The Curve, Center for Contemporary Arts, 1050 Old Pecos Trail, 505-982-1338; through Aug. 10

Each year in June, Center, Santa Fe’s hub for photography, hosts Review Santa Fe, a juried portfolio review for international photographers. In advance of the Review Santa Fe Photo Festival, which starts on Thursday, June 26, Center presents its annual show of award-winning photography, The Curve. The Center for Contemporary Arts exhibition presents photographers who have won awards in a number of categories, including the Project Launch award, given to outstanding work in fine art or documentary photography, and the Project Development award for fine art or documentary works in progress. In addition, The Curve presents Curator’s, Editor’s, and Gallerist’s Choice awards.

Leading the pack of photographic works are two documentary series, Project Launch winner Guy Martin’s City of Dreams, a moving portrait of political upheaval in contemporary Turkey, and Project Development winner Adam Reynolds’ Architecture of an Existential Threat, a look inside Israel’s many bomb shelters, most of them extant for decades. 

Martin’s series is a response to Arab fascination with Turkish soap operas. Text panels explain that Arab viewers see the soaps as a microcosm of Turkish modernity that reflect that nation’s progressive attitudes and culture. But City of Dreams looks at a darker side of Turkish culture that contrasts with the skewed perception her neighboring Arab nations develop through entertainment programming. A series of cityscapes, interiors, and close-ups document the violence and unrest that began in Istanbul in May 2013 as widespread protests against government policies spread throughout Turkey.

On the wall opposite Martin’s work is Reynolds’ series. Many of the bomb shelters he portrays serve dual purposes — as dance halls and parking garages, for instance. Some were designed as underground schoolrooms, complete with desks and supplies. Some are quite small. The shelters seem designed to quickly convert from more mundane purposes to places of protection. Reynolds’ photographs are stark and straightforward shots, mainly of interiors.

First-place winner in the Curator’s Choice category is Manjari Sharma’s Darshan Series, chromogenic prints of models serving as the gods and goddesses of the Hindu pantheon, including their associated ritual implements and dress. Other photographers in the Curator’s Choice category are Thomas Jackson (second place), whose landscape photography has elements of magical realism, and Anne Berry (third place), whose portraits of zoo animals are poignant and heartbreaking.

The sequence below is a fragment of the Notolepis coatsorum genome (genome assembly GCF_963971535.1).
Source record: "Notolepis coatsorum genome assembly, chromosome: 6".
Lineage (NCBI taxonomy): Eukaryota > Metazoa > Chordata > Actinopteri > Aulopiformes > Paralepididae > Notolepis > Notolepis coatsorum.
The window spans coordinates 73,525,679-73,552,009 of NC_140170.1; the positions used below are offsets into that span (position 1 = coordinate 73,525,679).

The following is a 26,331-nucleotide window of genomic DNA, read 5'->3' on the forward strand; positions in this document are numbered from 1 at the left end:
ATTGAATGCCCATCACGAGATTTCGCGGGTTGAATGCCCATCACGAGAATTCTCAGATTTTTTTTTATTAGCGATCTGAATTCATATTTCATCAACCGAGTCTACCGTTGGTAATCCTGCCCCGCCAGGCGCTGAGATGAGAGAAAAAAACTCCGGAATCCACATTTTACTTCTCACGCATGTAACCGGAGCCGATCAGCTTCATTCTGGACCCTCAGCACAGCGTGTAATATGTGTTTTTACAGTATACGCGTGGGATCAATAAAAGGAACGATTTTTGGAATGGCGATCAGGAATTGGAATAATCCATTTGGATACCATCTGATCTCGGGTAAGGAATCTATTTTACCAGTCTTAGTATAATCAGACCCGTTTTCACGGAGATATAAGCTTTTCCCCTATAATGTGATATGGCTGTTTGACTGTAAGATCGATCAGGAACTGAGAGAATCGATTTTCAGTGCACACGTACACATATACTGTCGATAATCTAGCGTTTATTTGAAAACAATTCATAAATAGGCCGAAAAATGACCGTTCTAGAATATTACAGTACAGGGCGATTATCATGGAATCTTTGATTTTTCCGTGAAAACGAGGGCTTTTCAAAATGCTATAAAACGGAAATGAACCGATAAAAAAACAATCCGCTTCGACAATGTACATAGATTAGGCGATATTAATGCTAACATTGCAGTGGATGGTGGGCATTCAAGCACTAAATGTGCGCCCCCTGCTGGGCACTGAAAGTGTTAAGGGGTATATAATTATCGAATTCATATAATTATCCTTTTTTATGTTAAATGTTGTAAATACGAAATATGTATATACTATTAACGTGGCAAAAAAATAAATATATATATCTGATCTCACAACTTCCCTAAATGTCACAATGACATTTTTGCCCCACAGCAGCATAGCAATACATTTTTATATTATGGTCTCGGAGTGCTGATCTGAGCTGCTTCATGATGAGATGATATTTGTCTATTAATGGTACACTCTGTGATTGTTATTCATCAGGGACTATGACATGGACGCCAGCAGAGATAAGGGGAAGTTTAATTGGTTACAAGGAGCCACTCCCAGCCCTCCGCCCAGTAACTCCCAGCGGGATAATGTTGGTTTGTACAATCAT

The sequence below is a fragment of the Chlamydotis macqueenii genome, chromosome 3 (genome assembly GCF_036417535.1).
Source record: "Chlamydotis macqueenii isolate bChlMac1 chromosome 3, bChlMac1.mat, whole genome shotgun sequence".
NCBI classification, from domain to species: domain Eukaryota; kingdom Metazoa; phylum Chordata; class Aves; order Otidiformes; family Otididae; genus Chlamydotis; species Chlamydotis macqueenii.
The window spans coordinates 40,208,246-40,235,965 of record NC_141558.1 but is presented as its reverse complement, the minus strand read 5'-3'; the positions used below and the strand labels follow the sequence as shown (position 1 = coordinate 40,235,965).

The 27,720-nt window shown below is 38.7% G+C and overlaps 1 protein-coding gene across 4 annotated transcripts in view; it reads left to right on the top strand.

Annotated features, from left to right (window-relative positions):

Editor’s Choice winners include Morgan Ashcom’s (first place) What the Living Carry, an uncomfortable series of images that contrast forested landscapes with elements of death and violence. In one photograph, a man carries a bloodstained mattress through a clearing in the woods. Like Martin’s work, Ashcom’s gets under your skin. In second place is Charlie Simokaitis’ dark and moody photographs from a body of work titled With Whom Do I Have the Pleasure? And third place goes to Mateusz Sarello. Sarello’s project began as a documentary series on the Baltic Sea and became, instead, a series of haunting black-and-white photographs about the breakup of a relationship and a return to places and people from the past.

The Gallerist’s Choice awards include first-place photographer Jeanine Michna-Bales’ nighttime landscapes and shots of safe houses along the Underground Railroad; Barbara Hazen’s (second place) abstractedmonochrome silhouettes; and poetic, dreamlike images by Ryan Zoghlin (third place), who works with various alternative photographic processes such as ambrotypes and cyanotypes.

As photographers around the world converge on Santa Fe this month, Center’s exhibit offers a taste of what the organization is all about. As in past Center shows, the photography is eclectic, timely, and affecting. More than a few images remain with you.

The Curve runs concurrently with CCA’s exhibits Dear Erin Hart, a multimedia installation by Albuquerque artist Jessamyn Lovell, and Air Force: Aesthetic Experiments in Aviation by Albuquerque artist Lee Montgomery. The exhibitions can be seen for the $5 admission to CCA.

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